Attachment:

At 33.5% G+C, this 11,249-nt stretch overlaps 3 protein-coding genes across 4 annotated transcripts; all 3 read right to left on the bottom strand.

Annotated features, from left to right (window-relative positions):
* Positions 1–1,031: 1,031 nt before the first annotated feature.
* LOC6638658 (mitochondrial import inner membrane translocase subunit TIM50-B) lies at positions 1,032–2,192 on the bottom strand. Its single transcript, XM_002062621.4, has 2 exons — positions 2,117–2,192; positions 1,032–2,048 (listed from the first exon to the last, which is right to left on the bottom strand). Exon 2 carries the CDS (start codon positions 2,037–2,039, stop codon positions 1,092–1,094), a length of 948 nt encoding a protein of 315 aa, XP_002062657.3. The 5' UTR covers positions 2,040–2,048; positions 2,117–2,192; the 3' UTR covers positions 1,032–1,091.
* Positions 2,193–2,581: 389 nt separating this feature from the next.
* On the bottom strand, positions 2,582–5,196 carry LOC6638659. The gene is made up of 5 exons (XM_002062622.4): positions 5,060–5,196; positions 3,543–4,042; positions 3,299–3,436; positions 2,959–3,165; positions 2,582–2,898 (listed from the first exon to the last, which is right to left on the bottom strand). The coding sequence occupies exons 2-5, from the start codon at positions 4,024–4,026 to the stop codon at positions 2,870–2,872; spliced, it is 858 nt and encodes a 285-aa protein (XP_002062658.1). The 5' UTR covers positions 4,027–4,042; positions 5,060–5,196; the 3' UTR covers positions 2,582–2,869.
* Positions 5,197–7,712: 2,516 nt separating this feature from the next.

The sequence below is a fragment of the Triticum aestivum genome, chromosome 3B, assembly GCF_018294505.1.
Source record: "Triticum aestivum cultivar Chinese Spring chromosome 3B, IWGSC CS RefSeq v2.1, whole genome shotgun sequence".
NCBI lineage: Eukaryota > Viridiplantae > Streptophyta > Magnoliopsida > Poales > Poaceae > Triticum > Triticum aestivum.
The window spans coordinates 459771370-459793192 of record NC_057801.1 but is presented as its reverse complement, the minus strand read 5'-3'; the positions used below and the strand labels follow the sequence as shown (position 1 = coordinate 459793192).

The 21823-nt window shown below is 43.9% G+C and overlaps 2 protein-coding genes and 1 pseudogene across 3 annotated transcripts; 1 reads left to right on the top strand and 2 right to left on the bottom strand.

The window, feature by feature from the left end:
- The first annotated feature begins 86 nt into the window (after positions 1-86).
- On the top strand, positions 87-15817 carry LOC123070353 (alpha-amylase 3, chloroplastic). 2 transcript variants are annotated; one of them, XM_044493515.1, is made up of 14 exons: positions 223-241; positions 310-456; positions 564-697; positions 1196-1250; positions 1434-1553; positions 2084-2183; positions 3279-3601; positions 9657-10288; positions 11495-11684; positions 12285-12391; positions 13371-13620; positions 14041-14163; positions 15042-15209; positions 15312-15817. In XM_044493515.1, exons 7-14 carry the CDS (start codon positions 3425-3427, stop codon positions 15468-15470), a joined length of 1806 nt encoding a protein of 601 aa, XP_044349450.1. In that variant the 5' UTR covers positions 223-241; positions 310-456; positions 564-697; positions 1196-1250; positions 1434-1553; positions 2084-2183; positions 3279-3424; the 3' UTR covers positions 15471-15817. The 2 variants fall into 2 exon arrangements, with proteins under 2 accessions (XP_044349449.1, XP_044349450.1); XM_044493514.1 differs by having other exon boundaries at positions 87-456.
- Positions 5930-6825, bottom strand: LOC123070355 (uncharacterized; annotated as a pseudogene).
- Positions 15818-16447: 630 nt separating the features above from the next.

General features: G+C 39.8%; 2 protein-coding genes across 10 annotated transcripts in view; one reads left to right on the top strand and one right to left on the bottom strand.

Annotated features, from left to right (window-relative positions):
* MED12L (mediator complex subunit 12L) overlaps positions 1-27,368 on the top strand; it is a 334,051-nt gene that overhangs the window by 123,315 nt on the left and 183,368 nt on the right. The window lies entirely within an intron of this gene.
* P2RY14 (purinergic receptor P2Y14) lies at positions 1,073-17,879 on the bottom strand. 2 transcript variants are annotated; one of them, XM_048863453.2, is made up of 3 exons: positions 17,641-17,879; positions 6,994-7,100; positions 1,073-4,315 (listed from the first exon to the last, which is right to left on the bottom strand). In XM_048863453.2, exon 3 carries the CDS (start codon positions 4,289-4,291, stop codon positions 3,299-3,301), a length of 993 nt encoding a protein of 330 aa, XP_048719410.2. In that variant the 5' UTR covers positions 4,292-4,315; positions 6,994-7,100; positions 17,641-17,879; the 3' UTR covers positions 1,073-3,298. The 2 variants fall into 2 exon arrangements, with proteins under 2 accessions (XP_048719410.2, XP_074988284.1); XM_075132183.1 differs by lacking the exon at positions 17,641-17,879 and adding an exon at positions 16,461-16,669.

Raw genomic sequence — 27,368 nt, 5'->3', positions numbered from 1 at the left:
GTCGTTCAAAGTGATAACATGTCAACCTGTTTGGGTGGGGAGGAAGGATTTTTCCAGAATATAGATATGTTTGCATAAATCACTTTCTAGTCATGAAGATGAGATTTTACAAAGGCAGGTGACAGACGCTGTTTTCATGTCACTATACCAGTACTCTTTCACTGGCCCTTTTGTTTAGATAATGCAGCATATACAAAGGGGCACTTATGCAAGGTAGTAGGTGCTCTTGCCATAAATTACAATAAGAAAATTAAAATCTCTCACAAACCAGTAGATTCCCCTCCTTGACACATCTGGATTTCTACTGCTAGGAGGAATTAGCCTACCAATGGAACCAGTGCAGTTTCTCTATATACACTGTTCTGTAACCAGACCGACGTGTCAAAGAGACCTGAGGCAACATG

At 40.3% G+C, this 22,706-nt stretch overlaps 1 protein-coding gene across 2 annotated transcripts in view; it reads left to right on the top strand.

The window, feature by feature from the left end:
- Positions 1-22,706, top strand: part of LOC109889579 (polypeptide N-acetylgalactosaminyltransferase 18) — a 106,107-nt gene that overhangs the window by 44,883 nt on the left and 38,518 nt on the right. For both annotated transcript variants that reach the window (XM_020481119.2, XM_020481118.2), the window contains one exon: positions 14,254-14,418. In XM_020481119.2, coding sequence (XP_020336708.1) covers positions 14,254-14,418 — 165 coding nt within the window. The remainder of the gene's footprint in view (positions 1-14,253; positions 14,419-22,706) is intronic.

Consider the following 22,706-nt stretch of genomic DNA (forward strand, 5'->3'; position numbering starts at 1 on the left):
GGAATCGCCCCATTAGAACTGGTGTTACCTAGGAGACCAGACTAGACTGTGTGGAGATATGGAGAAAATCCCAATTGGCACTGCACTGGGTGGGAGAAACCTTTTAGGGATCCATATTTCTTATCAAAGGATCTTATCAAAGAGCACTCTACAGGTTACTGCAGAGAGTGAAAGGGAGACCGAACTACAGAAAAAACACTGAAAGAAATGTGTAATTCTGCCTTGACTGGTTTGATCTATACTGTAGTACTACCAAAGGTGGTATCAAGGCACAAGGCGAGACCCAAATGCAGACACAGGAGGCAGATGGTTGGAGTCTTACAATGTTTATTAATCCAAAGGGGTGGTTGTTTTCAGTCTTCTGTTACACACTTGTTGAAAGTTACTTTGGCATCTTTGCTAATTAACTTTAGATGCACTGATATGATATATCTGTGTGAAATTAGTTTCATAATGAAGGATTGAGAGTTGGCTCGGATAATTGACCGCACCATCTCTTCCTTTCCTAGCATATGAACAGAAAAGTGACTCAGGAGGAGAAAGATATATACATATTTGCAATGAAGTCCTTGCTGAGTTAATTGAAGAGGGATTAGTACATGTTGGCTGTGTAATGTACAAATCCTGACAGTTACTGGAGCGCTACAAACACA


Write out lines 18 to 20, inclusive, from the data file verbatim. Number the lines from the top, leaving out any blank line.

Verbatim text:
General features: G+C 39.8%; 2 protein-coding genes across 10 annotated transcripts in view; one reads left to right on the top strand and one right to left on the bottom strand.

Annotated features, from left to right (window-relative positions):
* MED12L (mediator complex subunit 12L) overlaps positions 1-27,368 on the top strand; it is a 334,051-nt gene that overhangs the window by 123,315 nt on the left and 183,368 nt on the right. The window lies entirely within an intron of this gene.